The joint venture could well have unveiled a new conventional gas fairway, with the results so far validating their geological model. With gas discoveries in the Wagina and now the Kingia sandstones and the well drilling ahead to the High Cliff sandstones (which show an even better anomaly than the Kingia at West Erregulla), there is the potential of adding a further material discovery.
Permeabilities, formation pressures, fluid samples and cores from the Kingia sandstone will be taken via wireline tools when the well reaches its nominal final depth of 5,200 metres. The combination of observed gas at high pressure and excellent reservoir characteristics support the potential for high flow rates on a production test. Booking of a contingent resource will be subject to collecting this information.
Significantly, the well has not yet encountered a gas-water contact within the Kingia formation which, along with the excellent reservoir quality, is consistent with the seismic amplitude model that supports the interpreted field boundaries. The well is now drilling through the Bit Basher Shale on its way to the High Cliff target.
The West Erregulla-2 well lies adjacent to and is targeting analogous Permian gas sands of a similar size and nature as the Waitsia gas discovery. The well will be drilled to a planned total depth of 5,200m and penetrate three independent reservoir targets. These include a conventional oil prospect in the Cattamarra, a conventional gas target in the Basal Wagina sandstones and the primary gas sand sequence in the Kingia-High Cliff.
In addition to the Kingia-High Cliff target, a basal fan has been identified on the reprocessed seismic in the Wagina formation higher in the sequence. The Basal Wagina Fan shows similar attributes to the Beharra Springs gas field, which lies just 9km to the west. This target is being penetrated by the West Erregulla-2 well on its way to the KHC targets. Due to the stratigraphic nature of this play it represents a secondary target of the well, yet still displays the compelling amplitude responses which are geophysically indicative of gas-filled porosity. The drill results so far have demonstrated a likely success within the Wagina.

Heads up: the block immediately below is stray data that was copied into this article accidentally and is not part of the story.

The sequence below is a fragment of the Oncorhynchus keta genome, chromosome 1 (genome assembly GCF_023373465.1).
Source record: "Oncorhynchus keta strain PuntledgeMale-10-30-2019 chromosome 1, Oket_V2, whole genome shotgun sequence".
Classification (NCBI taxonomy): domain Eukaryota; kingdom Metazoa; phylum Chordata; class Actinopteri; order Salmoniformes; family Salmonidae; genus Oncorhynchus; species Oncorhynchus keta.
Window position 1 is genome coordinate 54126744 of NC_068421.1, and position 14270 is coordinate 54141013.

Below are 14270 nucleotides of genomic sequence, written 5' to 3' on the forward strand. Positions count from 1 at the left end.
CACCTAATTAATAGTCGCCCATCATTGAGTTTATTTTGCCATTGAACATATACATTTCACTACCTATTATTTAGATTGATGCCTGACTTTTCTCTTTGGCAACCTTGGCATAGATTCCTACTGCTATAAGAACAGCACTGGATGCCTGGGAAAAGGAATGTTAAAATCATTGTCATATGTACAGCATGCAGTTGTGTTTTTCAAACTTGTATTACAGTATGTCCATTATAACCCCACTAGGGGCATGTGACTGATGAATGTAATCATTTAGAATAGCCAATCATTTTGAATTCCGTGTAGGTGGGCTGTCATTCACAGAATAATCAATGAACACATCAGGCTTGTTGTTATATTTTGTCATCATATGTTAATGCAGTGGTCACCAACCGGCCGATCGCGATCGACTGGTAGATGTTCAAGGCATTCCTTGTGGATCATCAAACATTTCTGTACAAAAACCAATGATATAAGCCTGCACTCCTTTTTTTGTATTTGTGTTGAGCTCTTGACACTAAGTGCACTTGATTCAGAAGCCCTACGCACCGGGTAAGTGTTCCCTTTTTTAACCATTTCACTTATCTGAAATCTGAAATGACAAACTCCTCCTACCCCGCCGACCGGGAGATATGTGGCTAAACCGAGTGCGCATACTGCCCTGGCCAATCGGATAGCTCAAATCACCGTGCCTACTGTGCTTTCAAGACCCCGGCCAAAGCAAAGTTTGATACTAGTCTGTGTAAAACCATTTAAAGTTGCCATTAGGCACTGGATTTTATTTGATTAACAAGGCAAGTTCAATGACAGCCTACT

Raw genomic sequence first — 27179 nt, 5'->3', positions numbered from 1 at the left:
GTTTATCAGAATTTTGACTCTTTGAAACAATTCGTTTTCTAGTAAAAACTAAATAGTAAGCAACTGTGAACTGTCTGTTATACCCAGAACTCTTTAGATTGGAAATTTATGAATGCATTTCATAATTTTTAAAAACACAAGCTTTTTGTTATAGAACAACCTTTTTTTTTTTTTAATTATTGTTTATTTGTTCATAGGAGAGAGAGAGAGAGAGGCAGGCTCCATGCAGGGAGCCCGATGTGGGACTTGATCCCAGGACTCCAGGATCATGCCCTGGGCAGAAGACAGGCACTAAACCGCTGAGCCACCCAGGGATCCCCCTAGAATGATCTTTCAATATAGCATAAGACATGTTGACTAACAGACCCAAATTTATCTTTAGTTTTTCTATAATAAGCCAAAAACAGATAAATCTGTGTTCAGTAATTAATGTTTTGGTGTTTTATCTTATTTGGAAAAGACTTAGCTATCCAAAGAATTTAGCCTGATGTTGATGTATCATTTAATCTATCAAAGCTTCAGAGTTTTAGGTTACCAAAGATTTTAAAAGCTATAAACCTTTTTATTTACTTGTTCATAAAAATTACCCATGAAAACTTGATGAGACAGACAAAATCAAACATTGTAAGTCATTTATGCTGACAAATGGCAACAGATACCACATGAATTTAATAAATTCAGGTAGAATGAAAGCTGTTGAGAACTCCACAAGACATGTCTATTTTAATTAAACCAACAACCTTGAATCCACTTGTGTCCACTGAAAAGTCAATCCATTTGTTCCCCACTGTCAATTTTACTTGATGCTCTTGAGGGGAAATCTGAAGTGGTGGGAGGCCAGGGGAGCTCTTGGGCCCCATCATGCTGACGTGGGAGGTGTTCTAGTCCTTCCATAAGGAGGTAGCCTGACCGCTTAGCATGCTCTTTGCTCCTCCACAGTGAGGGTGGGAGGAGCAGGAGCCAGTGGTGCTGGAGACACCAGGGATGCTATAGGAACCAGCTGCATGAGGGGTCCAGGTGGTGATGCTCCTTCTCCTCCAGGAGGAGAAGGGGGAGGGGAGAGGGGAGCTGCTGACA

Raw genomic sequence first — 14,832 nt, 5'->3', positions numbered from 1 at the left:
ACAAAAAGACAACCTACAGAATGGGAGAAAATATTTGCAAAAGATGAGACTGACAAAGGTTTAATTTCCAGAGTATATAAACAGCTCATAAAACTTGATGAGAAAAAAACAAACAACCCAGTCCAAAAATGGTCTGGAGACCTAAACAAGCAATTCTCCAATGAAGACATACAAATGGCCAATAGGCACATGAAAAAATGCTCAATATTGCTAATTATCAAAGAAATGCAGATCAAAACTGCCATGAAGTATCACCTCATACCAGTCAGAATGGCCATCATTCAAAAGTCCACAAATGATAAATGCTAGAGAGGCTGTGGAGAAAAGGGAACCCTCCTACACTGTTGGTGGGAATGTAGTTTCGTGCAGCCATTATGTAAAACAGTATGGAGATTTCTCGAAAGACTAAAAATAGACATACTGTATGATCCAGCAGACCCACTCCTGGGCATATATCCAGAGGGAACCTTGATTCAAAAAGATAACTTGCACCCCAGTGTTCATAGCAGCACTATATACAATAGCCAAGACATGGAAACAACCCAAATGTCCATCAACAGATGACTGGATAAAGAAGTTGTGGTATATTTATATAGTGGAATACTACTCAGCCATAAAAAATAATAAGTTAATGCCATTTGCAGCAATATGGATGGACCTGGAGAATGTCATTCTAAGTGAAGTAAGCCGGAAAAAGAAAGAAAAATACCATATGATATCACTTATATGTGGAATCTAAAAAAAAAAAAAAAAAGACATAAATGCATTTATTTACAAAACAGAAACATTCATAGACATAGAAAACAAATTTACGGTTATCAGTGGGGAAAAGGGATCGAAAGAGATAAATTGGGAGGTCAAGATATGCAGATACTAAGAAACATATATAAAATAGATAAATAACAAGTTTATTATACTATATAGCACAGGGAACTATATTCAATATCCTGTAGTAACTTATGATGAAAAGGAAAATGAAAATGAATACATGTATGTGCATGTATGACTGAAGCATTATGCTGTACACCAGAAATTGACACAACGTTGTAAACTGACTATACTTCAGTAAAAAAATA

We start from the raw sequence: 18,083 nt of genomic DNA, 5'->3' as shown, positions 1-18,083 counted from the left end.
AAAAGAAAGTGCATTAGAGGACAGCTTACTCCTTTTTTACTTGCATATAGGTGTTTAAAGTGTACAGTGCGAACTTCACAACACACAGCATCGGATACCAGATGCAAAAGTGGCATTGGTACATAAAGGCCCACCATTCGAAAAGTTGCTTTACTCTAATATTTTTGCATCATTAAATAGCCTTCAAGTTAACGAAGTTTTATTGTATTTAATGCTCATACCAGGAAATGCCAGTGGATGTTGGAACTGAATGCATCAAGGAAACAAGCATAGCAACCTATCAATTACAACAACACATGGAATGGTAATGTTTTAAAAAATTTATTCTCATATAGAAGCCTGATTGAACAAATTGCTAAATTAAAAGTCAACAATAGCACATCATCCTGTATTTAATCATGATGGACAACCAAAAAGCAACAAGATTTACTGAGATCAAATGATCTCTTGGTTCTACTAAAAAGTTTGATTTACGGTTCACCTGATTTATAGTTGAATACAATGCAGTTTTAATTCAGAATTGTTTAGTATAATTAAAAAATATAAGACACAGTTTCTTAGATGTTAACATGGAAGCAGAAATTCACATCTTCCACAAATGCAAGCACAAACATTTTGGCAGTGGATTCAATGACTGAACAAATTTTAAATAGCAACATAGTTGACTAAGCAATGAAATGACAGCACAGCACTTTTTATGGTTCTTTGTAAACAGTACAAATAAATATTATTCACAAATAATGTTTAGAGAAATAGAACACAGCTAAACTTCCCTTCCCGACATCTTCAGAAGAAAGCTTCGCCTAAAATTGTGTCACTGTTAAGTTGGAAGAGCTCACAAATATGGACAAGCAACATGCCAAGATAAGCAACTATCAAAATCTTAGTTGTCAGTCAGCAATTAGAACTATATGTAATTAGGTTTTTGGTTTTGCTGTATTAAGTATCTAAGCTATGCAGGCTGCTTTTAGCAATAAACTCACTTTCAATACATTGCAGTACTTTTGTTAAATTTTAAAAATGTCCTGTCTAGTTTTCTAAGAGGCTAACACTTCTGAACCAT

West Erregulla is one of the largest pre-drilled conventional onshore prospects in Australia and the recent developments in terms of the understanding of the Wagina discovery are very exciting. The results from the Kingia reservoir have exceeded the company’s highest expectations and indicate a significant discovery that appears to have higher reservoir quality than the nearby Waitsia gas field, which was the analogy for the well. What’s even more significant is that with West Erregulla-2 now being one of the deepest wells ever drilled onshore Australia, “the subsurface paradigms of the Perth Basin are shifting,” according to STX. The joint venture could well have unveiled a new conventional gas fairway, with the results so far validating their geological model. The market obviously likes the progress STX is making, with its share price closing up from a 12-month low of $0.054 in late June to a current price of $0.28 – a gain of 418% in just two months.